XMeters is a lightweight free system monitoring tool that displays system resource usage right on the Windows taskbar. It monitors CPU, Storage, Network, and Memory stats in real-time and displays them on the taskbar to give you an overview of your most important system information at all time without getting in your way.
Download the tool from its website and install it. When you run XMeters the first time, it asks whether you want the toolbar shown on the taskbar. Click Yes to proceed.
The tool will then add the CPU, Storage, Network and Memory usage stats onto the taskbar by default. But you can disable/enable each of them by checking the check box for each category.
It’s also highly customizable. For each of the category, you can change the color, the type of graph, and the Refresh rate. For example, in CPU, you can select one of the three predefined graph types, Bar, Pie, or Text, change the color, and choose whether or not to display individual cores. By default, both options “Show Individual Cores” and “Separate User/Privileged Utilization” are enabled.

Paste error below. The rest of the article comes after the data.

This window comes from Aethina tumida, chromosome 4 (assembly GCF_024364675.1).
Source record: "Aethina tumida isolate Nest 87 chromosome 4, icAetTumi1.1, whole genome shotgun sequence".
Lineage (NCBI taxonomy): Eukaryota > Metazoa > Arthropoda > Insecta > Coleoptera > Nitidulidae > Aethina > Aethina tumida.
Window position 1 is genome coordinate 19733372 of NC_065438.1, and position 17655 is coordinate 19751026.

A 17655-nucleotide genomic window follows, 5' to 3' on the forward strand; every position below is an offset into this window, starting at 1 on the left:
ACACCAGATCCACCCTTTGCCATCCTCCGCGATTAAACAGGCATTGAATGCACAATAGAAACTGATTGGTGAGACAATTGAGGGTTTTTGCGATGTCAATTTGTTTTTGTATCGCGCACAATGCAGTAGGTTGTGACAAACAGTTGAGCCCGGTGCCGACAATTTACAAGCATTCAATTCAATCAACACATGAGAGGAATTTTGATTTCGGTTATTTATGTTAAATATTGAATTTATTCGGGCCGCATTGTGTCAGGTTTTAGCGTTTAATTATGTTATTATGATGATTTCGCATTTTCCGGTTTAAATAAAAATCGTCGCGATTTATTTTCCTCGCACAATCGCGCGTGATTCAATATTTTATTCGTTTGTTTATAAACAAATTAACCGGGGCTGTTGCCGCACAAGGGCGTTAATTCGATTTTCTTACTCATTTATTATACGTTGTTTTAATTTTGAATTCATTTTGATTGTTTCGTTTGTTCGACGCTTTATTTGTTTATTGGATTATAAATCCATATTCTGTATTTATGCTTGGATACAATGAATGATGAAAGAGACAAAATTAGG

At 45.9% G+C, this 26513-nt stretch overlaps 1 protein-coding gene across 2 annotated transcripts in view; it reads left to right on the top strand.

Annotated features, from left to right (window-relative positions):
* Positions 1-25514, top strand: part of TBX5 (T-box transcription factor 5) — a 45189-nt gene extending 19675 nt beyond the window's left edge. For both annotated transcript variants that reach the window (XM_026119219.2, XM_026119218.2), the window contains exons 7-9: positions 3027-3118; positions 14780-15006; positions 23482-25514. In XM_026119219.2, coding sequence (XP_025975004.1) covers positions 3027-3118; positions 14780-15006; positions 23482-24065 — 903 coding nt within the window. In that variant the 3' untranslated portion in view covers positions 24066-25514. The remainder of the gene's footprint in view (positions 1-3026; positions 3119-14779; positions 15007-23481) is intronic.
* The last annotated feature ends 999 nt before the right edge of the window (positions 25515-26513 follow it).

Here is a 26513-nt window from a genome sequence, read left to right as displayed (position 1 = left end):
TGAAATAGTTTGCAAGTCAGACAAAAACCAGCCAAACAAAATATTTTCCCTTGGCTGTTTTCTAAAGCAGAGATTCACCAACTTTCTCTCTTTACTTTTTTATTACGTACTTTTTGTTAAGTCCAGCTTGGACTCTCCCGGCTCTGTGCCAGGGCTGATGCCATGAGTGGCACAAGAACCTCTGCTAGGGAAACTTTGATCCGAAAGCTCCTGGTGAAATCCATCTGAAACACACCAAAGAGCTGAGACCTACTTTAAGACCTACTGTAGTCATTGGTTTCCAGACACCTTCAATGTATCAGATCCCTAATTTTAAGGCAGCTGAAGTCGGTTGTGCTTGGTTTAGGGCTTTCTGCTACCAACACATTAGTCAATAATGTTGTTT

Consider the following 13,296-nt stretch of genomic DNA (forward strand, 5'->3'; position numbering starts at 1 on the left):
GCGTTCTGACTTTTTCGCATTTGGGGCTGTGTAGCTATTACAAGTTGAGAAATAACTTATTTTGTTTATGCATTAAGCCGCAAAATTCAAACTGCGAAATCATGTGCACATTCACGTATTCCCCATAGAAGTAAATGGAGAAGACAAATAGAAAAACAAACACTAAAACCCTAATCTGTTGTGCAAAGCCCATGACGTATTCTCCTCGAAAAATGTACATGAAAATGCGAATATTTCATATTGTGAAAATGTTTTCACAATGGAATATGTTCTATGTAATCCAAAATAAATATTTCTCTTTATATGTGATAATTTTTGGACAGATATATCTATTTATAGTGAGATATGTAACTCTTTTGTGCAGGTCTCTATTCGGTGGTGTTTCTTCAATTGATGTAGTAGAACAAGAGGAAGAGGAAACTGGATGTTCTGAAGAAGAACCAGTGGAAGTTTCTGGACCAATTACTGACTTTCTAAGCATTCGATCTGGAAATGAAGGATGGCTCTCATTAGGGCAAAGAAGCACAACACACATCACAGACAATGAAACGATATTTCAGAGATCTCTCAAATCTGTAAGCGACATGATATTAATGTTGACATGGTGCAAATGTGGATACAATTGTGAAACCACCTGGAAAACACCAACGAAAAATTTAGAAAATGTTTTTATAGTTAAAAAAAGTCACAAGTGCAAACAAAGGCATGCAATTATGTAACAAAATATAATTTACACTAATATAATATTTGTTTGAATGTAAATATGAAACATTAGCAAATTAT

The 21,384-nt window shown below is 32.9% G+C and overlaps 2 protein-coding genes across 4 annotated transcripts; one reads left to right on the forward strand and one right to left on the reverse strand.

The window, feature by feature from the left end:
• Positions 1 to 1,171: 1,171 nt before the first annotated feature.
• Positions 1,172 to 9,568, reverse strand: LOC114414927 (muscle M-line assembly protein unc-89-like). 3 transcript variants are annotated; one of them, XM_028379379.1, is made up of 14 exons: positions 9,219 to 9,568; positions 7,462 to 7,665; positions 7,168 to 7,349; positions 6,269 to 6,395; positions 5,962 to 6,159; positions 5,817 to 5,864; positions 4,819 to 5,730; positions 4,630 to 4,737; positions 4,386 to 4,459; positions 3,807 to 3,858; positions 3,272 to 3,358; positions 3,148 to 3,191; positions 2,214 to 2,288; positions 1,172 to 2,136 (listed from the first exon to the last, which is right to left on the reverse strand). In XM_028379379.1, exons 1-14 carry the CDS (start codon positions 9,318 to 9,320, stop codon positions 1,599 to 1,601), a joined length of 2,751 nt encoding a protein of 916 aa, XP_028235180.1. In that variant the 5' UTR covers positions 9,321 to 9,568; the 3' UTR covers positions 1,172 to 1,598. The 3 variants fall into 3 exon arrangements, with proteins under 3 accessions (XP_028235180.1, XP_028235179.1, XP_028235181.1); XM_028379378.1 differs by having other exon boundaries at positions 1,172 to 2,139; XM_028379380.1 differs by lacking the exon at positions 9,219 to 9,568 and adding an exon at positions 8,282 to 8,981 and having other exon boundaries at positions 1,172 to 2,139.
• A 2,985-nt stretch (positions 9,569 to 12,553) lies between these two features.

The Refresh Rate slider lets you adjust how often you want the usage stats to be updated. 3 seconds is the most frequent update interval you can set up with the free version. If you would like to see more frequently updated stats on your taskbar you will need to upgrade to the Pro version which costs $4.99.
You can even reorder the meters by simply dragging and dropping the tab items.
Left-clicking any of the stats module on the taskbar opens the Windows Task Manager. A right-click will open the tool’s Settings panel for customization.
It’s hard to terminate the tool once it’s launched since it’s displayed on the taskbar. So if you find it’s too much info getting in your way and gets you distracted, you can uncheck the categories in XMeters settings panel to close them.
Overall, XMeters is a small free monitoring tool that could be handy with real-time usage stats. The site doesn’t state clearly on the website which Windows versions are supported. I tested it on both Windows 10 Creators Update build 15063 and 16199. It worked flawlessly on the former but was quite buggy on the latter though. I also tried to run it on Windows 7 Pro but failed.